Nigeria officially the Federal Republic of Nigeria, is a federal constitutional republic. Nigeria is located in West Africa and shares land borders with the Republic of Benin in the west, Chad and Cameroon in the east, and Niger in the north. Its coast in the south lies on the Gulf of Guinea on the Atlantic Ocean.
The Capital and the Largest city of this country is Abuja.
Christmas Celebrations in Nigeria :
With a majority of Muslim about 40 % of Nigerians are Christianity. Muslims predominate in northern Nigeria, while Christianity is strongest in the southern part of the country.
Christmas in Nigeria is a family event, a time when lots of family members come together to celebrate and have fun. Christmas Day is a public holiday in Nigeria which is always marked by the emptying of towns and cities as Nigerians that have been successful returning to their ancestral villages to be with family and to bless those less fortunate. Many families will throw Christmas parties. Then, on Christmas Morning, they go to church to give thanks to God. Homes and streets are often decorated. Most homes will have an artificial Christmas tree. Children love to play with firecrackers at Christmas. The church choir may visit the church congregation in their homes to sing Christmas carols to them. Christmas cards are sent to friends and family members. Presents are exchanged among family members and some families may take their children dressed in new outfits to see Santa Claus. Christmas carols are very popular and they can be heard right from the beginning of December in anticipation of Christmas.
Many parts of Nigeria like Yoruba and Igbo have a predominant catholic population. Little wonder then that they celebrate Christmas with as much gusto as their American or European counterparts, the onus though is still on the religious significance of the festival and commercialization is just starting to creep its way into Christmas in Nigeria. In Calabar, a city in southeastern Nigeria where many ethnic Ibibio live, wandering companies in colorful attire perform traditional folk dramas and masquerades at Christmas time. The Ibo/Igbo people, who make up about 28 percent of the country’s population, are especially well known for their devotion to spending Christmas with their families.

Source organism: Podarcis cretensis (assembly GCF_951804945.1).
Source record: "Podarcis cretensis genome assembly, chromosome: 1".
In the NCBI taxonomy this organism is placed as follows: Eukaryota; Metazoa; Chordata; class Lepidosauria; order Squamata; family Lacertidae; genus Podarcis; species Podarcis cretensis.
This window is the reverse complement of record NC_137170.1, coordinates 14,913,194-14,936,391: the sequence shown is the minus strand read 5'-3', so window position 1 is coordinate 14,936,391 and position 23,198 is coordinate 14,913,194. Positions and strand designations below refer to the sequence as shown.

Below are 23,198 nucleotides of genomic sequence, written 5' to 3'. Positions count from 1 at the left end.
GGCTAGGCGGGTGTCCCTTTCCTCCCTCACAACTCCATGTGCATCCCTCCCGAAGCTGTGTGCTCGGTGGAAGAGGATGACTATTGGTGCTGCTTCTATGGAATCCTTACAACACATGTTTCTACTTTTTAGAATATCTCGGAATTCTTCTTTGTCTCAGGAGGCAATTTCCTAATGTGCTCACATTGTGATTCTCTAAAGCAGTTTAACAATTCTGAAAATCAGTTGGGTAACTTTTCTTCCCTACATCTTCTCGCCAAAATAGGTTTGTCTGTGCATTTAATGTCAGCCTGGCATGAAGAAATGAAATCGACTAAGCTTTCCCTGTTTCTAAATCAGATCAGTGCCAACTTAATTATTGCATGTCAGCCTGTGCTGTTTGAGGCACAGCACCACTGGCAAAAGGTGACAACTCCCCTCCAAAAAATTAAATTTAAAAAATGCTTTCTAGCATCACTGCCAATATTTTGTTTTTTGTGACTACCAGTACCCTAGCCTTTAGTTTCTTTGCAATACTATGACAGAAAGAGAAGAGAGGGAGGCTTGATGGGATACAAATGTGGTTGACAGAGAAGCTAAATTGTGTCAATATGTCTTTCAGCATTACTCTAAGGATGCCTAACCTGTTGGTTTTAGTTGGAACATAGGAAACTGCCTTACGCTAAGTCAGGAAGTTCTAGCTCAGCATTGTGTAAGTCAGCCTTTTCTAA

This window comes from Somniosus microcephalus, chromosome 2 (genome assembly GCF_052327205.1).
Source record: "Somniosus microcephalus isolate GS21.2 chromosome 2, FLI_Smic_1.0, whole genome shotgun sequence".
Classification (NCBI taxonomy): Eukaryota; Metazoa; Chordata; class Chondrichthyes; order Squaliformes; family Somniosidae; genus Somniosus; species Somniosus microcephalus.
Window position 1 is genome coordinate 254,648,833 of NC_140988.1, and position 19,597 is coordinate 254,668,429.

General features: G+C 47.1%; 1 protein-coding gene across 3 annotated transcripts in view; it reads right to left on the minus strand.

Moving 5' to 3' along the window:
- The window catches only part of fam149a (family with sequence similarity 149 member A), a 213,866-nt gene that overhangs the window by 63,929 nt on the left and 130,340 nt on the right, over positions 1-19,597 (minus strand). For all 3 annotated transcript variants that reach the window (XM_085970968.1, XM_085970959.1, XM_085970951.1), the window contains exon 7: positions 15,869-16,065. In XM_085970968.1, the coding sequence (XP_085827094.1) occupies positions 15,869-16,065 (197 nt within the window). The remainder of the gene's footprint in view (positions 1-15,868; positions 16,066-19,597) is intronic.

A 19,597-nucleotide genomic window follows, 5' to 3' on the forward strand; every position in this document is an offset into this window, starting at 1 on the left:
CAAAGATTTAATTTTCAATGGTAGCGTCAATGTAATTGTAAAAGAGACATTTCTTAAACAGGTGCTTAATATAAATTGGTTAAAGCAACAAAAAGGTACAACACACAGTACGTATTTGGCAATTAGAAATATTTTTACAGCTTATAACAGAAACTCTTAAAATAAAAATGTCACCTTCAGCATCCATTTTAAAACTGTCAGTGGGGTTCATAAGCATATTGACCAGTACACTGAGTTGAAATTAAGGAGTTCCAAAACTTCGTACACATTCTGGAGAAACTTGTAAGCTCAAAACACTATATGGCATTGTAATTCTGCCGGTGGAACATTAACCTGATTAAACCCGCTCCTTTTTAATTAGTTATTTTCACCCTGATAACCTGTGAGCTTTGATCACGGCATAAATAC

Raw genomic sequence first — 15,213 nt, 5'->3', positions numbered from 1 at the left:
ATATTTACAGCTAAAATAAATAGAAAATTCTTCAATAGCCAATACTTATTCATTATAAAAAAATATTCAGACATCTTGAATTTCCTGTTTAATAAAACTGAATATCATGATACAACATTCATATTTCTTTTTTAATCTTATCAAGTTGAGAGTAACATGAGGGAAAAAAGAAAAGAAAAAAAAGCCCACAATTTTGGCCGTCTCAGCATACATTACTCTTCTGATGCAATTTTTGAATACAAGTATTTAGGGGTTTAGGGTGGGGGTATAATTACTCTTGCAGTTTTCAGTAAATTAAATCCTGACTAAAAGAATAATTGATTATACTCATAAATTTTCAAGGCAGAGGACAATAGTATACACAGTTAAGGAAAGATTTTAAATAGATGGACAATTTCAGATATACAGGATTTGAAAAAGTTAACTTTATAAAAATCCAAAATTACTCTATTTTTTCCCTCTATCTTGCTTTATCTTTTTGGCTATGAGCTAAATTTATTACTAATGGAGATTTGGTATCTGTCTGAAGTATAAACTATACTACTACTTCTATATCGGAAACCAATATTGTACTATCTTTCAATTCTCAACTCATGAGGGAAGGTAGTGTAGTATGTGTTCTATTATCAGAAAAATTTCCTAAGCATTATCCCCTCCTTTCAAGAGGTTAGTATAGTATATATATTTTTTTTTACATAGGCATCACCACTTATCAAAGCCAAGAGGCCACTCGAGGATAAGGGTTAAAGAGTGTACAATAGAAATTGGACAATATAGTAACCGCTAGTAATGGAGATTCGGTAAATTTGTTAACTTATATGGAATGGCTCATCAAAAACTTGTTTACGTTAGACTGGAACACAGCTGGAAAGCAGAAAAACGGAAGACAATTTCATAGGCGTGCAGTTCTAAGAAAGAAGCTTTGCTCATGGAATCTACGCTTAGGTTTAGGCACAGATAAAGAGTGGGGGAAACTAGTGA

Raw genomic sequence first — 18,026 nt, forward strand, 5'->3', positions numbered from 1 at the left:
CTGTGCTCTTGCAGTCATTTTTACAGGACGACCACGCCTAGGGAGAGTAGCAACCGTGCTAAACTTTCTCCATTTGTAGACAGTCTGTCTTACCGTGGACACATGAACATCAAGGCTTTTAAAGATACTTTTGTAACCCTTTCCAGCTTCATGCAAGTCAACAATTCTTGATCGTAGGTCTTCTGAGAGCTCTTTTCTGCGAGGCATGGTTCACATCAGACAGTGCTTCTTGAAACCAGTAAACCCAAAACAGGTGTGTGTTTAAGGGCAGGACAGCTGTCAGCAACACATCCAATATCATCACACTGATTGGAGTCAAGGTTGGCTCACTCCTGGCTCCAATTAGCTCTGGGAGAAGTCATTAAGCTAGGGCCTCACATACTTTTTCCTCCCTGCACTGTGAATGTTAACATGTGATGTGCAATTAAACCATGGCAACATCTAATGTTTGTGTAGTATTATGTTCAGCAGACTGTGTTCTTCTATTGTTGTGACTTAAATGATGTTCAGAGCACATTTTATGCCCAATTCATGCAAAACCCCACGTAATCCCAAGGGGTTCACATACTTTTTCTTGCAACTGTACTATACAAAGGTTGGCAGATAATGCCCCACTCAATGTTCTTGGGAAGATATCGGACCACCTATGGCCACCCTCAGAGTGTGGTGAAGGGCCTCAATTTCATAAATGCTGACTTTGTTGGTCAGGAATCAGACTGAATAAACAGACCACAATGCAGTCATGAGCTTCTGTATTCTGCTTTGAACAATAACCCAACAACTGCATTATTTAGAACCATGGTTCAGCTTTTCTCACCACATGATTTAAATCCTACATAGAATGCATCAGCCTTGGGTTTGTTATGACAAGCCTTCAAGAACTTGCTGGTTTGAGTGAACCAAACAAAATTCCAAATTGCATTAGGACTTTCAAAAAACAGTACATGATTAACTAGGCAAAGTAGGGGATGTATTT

People go to the West African markets to buy and transport live chickens, goats and cows that will be needed for the Christmas meals. On Christmas Eve, traditional meals are prepared according to the traditions of each region. Rather than having sweets and cakes, Nigerians as a whole tend to prepare various meats in large quantities. In the south, a dish called Jollof rice is served with stews of various meats along with boiled beans and fried plantains; in the north, Rice and Stew as well as Tuwon Shinkafa, a rice pudding served with various meat stews, is preferred. In the North several local desserts are also made which is hardly ever found in other parts of Nigeria. An alternative in both regions (but more favored in the south) is a pepper soup with fish, goat, or beef which may also be served with Fufu (pounded yam). In Yorùbáland, such meals usually include Iyan, (pounded yam) eba or amala, served with peppery stewed vegetables. People find themselves eating this same meal three to four times on that day, as they are offered it at every house they visit; and according to Yorùbá customs, it is considered extremely rude to decline food when it is offered. Nigerians enjoy good food and loud music and Christmas is the perfect time for them to indulge in it.
People in Nigeria love decorating their homes with woven or unwoven palm. They also use Christmas trees and Christmas lights for decoration purposes. The festivities are incredible and unlike in western countries, they take place right their on the street. One can see that it is an occasion for the people to escape from the drudgery of their lives and indulge in good food and music, dressed in their best clothes. Perhaps, there is no other festival besides Christmas which is celebrated with such bonhomie in Nigeria. People do everything in a bit to make it more joyous for themselves, their families and even strangers visiting their country.
Many different languages are spoken in Nigeria. In Hausa Happy/Merry Christmas is ‘barka dà Kirsìmatì'; in Yoruba it’s ‘E ku odun, e ku iye’dun'; in Fulani it’s ‘Jabbama be salla Kirismati'; in Igbo (Ibo) ‘E keresimesi Oma’ and it’s Edo it’s ‘Iselogbe’.
We wish all readers Merry Christmas 2016 & Prosperous New Year 2017 !!!